The rule of three in storytelling has several uses. The first works like this:
- One tells us what the risk is.
- Two confirms what wrong behaviour is.
- At three, we know the rules, and so can appreciate what the smart third person is doing differently, to break the un- successful pattern and win.
If that folk tale was about just one pig who built a house of bricks in the first place, and the wolf couldn’t get in no matter how he huffed and puffed, where would the story be? Conflict, but no drama, just stalemate. Success for the pig, but no suspense. Anticlimax. No story.
Refer to: Picturebook Study: The Three Little Pigs
Three is suspense, pattern, and contrast, all in one nifty little technique as old as storytelling.
It’s the scientific technique of the variable, with third time lucky.
From Anson Dibell’s book on writing called Plot:
If somebody fails twice, in similar circumstances, there’s going to be more tension and drama when they try the third time because we’ve already seen them fail and know it can happen. We know what doesn’t work, we know the situation; now we’re focusing on what they’re doing differently this time. We’re aware of the pattern, the apparent rules, and are concentrating on the one thing that changes.
Instead of two repetitions, you can use the Rule of Three.
- The first time the bell coincides with the painful electric shock, you’re too busy being shocked to notice.
- The second time, you think uneasily that maybe it wasn’t a coincidence.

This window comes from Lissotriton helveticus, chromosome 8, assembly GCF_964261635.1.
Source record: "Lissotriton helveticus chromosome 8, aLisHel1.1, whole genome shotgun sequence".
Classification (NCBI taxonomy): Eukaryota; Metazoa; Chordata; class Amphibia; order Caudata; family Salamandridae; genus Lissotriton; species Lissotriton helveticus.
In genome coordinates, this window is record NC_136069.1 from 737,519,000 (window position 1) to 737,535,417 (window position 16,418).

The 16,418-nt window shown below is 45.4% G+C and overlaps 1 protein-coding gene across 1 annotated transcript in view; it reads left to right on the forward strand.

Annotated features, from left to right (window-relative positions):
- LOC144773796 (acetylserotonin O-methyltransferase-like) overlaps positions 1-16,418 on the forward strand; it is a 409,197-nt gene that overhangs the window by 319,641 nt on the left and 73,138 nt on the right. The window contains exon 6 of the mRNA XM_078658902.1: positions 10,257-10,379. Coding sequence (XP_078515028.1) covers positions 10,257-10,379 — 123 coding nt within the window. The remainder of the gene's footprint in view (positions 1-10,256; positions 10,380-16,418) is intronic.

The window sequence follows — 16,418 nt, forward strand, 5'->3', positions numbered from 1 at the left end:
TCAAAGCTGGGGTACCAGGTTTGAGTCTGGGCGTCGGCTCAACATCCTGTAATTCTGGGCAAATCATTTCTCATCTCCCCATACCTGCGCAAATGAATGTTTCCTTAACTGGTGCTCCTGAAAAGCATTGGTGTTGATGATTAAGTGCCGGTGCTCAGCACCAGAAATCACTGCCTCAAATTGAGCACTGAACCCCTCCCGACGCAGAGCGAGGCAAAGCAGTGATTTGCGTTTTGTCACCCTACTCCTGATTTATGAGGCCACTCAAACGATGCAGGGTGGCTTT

- The third time, you’ve started jumping before the bell is even done ringing.
If you want your reader interested and involved in the scene before it’s fully begun to happen, there’s nothing like a triple set- up to get things rolling. It gives added drama. It directs the read- er’s attention where you want it directed. And it makes the scene’s meaning clear in a way it could not have been in isolation.
Choose and control the variable with care, keep the situations visibly comparable so the reader will be aware of the bell/ shock pairing and be anticipating the outcome, and all three scenes will gain in impact and effectiveness.
The second use is far more simple. Show a character doing something three times and we will assume they keep on going until the end.
An example of this occurs in Mercy Watson Thinks Like A Pig. Eugenia, the arch nemesis, plants pansies all around her house. Mercy makes a hole in the hedge and eats three pansies. Then the chapter ends. We deduce that she eats far more than three pansies. If left to her own devices, she will eat all of the pansies.
For an example of The Rule Of Three in a popular movie, see this article about Star Trek: First Contact.
The most important thing I [Nora Ephron] learned from Lee [a chef] was something I call the Rule of Four. Most people serve three things for dinner — some sort of meat, some sort of starch, and some sort of vegetable — but Lee always served four. And the fourth thing was always unexpected, like those crab apples. A casserole of lima beans and pears cooked for hours with brown sugar and molasses. Peaches with cayenne pepper. Sliced tomatoes with honey. Biscuits. Savory bread pudding. Spoon bread. Whatever it was, that fourth thing seemed to have an almost magical effect on the eating process. You never got tired of the food because there was always another taste on the plate to match it and contradict it.Nora Ephron, from I Feel Bad About My Neck